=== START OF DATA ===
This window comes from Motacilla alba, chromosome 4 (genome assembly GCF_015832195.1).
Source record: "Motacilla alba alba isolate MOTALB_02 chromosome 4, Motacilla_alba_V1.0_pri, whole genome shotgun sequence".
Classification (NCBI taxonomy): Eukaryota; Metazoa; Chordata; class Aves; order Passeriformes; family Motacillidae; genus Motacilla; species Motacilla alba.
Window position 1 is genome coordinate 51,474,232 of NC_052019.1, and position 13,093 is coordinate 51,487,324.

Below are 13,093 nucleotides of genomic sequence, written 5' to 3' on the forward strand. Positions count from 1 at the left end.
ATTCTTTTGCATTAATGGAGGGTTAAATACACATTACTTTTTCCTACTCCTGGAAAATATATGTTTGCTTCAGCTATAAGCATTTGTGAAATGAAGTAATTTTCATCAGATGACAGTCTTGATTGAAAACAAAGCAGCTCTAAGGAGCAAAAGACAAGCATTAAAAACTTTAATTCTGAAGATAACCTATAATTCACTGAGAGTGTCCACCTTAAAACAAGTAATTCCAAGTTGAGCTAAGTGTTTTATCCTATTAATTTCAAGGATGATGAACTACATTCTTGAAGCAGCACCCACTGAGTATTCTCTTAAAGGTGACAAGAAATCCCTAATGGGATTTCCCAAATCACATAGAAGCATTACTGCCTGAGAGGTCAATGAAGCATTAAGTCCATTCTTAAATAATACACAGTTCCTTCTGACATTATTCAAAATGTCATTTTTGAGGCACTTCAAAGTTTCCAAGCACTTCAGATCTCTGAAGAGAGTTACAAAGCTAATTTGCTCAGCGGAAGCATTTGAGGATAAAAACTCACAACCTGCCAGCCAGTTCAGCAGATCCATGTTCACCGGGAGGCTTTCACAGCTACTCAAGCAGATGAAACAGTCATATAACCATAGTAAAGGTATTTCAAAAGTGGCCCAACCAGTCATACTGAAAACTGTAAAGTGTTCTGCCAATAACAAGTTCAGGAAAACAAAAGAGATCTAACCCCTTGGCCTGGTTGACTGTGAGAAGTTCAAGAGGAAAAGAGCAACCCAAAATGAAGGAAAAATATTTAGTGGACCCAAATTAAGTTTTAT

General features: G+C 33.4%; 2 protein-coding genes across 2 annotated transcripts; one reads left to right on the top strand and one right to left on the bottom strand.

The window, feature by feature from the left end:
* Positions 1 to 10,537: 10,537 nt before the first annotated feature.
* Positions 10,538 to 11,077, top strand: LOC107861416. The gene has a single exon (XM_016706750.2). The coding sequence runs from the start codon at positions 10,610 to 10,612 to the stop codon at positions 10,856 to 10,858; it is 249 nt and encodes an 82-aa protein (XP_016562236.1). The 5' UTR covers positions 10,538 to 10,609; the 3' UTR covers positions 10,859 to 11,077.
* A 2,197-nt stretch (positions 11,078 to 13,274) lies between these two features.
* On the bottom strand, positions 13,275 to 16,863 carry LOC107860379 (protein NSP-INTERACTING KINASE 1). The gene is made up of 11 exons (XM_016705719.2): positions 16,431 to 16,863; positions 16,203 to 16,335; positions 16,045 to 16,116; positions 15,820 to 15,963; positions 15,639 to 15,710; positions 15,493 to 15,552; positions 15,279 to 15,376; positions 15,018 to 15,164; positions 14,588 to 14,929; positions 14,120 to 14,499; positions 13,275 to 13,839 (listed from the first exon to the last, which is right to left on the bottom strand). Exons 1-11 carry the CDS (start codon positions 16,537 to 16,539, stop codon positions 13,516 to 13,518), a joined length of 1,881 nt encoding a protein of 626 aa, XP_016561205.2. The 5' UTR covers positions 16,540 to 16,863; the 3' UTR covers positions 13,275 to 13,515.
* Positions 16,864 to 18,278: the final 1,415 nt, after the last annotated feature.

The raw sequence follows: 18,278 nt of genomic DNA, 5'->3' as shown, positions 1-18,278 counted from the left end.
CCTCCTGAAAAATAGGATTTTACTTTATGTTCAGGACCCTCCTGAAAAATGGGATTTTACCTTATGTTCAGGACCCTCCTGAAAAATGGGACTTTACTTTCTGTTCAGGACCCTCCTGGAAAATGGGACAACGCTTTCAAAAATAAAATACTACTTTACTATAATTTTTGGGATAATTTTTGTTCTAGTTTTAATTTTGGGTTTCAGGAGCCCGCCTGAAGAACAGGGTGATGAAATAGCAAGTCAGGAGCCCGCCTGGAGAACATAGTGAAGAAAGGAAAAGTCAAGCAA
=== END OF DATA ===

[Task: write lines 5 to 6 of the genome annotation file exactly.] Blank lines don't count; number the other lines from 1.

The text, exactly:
Below are 13,093 nucleotides of genomic sequence, written 5' to 3' on the forward strand. Positions count from 1 at the left end.
ATTCTTTTGCATTAATGGAGGGTTAAATACACATTACTTTTTCCTACTCCTGGAAAATATATGTTTGCTTCAGCTATAAGCATTTGTGAAATGAAGTAATTTTCATCAGATGACAGTCTTGATTGAAAACAAAGCAGCTCTAAGGAGCAAAAGACAAGCATTAAAAACTTTAATTCTGAAGATAACCTATAATTCACTGAGAGTGTCCACCTTAAAACAAGTAATTCCAAGTTGAGCTAAGTGTTTTATCCTATTAATTTCAAGGATGATGAACTACATTCTTGAAGCAGCACCCACTGAGTATTCTCTTAAAGGTGACAAGAAATCCCTAATGGGATTTCCCAAATCACATAGAAGCATTACTGCCTGAGAGGTCAATGAAGCATTAAGTCCATTCTTAAATAATACACAGTTCCTTCTGACATTATTCAAAATGTCATTTTTGAGGCACTTCAAAGTTTCCAAGCACTTCAGATCTCTGAAGAGAGTTACAAAGCTAATTTGCTCAGCGGAAGCATTTGAGGATAAAAACTCACAACCTGCCAGCCAGTTCAGCAGATCCATGTTCACCGGGAGGCTTTCACAGCTACTCAAGCAGATGAAACAGTCATATAACCATAGTAAAGGTATTTCAAAAGTGGCCCAACCAGTCATACTGAAAACTGTAAAGTGTTCTGCCAATAACAAGTTCAGGAAAACAAAAGAGATCTAACCCCTTGGCCTGGTTGACTGTGAGAAGTTCAAGAGGAAAAGAGCAACCCAAAATGAAGGAAAAATATTTAGTGGACCCAAATTAAGTTTTAT